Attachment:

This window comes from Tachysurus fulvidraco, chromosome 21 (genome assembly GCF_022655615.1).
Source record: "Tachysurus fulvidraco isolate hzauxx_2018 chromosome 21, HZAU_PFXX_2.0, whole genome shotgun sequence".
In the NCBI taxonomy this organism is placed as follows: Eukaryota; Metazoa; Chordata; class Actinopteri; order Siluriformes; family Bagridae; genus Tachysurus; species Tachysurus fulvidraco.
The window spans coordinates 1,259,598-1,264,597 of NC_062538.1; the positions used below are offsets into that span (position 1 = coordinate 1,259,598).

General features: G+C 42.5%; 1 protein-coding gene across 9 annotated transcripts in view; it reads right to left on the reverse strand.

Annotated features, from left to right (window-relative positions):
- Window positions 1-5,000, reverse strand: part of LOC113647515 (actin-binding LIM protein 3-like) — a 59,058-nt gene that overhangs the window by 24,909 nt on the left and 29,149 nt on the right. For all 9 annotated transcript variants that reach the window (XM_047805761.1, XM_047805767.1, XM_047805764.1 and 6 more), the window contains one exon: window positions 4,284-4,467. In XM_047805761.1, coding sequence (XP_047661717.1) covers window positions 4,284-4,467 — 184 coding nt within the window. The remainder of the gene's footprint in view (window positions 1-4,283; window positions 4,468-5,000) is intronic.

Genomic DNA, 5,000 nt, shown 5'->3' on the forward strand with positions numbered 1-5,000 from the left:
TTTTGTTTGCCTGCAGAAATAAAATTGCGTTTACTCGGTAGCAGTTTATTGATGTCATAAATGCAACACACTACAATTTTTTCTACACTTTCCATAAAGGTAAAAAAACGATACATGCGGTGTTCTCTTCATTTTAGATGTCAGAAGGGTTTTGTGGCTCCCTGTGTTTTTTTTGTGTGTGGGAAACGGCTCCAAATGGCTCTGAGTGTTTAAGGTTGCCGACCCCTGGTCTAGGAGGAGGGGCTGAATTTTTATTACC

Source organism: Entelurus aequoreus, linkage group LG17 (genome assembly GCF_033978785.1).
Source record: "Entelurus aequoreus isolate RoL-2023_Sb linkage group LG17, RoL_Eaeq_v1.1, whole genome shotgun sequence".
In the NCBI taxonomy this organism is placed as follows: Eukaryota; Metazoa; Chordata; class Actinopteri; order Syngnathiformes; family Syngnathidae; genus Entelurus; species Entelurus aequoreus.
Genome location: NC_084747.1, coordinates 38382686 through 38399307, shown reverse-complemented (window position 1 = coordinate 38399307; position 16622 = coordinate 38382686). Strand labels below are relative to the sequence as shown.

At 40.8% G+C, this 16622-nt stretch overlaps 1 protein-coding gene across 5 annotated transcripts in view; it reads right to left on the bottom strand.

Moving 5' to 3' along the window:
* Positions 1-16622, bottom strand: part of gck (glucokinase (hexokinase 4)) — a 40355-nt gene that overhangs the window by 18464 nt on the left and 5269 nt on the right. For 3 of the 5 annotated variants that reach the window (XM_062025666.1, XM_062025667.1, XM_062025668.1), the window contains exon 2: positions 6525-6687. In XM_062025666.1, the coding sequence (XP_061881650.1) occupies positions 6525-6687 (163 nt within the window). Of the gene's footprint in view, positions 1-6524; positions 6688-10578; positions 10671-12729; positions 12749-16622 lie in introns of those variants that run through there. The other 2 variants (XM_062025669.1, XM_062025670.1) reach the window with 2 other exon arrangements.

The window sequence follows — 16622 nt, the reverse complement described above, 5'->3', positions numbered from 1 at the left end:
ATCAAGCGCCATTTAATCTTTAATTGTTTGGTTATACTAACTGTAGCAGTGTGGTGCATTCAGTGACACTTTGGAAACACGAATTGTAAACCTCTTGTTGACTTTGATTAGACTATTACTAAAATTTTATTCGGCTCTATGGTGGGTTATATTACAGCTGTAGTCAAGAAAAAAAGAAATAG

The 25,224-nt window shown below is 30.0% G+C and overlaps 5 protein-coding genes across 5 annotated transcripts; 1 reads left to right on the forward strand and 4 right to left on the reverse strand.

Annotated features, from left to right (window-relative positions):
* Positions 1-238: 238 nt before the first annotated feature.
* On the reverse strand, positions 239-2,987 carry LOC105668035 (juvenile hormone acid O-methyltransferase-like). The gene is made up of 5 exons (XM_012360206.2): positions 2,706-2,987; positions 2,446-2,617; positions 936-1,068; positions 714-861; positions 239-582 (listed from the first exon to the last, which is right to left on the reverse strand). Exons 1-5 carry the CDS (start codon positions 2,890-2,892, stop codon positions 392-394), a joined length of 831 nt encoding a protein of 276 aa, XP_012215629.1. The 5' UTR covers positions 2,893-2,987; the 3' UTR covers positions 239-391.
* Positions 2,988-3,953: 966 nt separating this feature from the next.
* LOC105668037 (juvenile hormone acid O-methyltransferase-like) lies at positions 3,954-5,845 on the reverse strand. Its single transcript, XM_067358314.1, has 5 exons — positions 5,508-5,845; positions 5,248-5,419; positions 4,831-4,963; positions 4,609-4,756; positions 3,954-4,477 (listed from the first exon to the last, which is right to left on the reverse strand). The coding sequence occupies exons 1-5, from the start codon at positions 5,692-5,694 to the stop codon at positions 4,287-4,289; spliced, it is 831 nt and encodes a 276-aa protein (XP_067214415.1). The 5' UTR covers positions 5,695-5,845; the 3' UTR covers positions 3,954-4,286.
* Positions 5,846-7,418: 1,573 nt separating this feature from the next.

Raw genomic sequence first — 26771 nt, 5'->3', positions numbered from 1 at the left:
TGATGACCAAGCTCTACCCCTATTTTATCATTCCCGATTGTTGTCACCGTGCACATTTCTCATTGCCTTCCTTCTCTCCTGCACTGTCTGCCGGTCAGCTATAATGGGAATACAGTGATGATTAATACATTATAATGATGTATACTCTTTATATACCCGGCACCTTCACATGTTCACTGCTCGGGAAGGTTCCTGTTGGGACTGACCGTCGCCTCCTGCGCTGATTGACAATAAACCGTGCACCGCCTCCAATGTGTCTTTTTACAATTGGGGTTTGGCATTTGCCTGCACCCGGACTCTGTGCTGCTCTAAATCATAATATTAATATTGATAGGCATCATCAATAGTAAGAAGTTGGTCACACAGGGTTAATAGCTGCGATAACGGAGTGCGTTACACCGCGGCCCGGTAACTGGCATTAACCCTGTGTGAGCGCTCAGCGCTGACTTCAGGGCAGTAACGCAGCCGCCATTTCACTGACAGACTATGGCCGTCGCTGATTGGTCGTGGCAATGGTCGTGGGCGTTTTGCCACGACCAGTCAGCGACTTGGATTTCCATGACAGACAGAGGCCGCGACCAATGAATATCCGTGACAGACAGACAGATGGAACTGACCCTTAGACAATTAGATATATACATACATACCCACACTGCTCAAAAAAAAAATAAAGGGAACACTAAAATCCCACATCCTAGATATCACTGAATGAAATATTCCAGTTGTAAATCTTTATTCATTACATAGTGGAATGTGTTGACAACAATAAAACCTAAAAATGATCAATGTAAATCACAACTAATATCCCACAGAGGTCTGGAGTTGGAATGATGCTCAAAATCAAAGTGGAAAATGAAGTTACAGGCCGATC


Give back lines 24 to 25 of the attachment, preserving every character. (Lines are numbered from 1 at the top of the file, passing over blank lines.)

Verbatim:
* LOC105668037 (juvenile hormone acid O-methyltransferase-like) lies at positions 3,954-5,845 on the reverse strand. Its single transcript, XM_067358314.1, has 5 exons — positions 5,508-5,845; positions 5,248-5,419; positions 4,831-4,963; positions 4,609-4,756; positions 3,954-4,477 (listed from the first exon to the last, which is right to left on the reverse strand). The coding sequence occupies exons 1-5, from the start codon at positions 5,692-5,694 to the stop codon at positions 4,287-4,289; spliced, it is 831 nt and encodes a 276-aa protein (XP_067214415.1). The 5' UTR covers positions 5,695-5,845; the 3' UTR covers positions 3,954-4,286.
* Positions 5,846-7,418: 1,573 nt separating this feature from the next.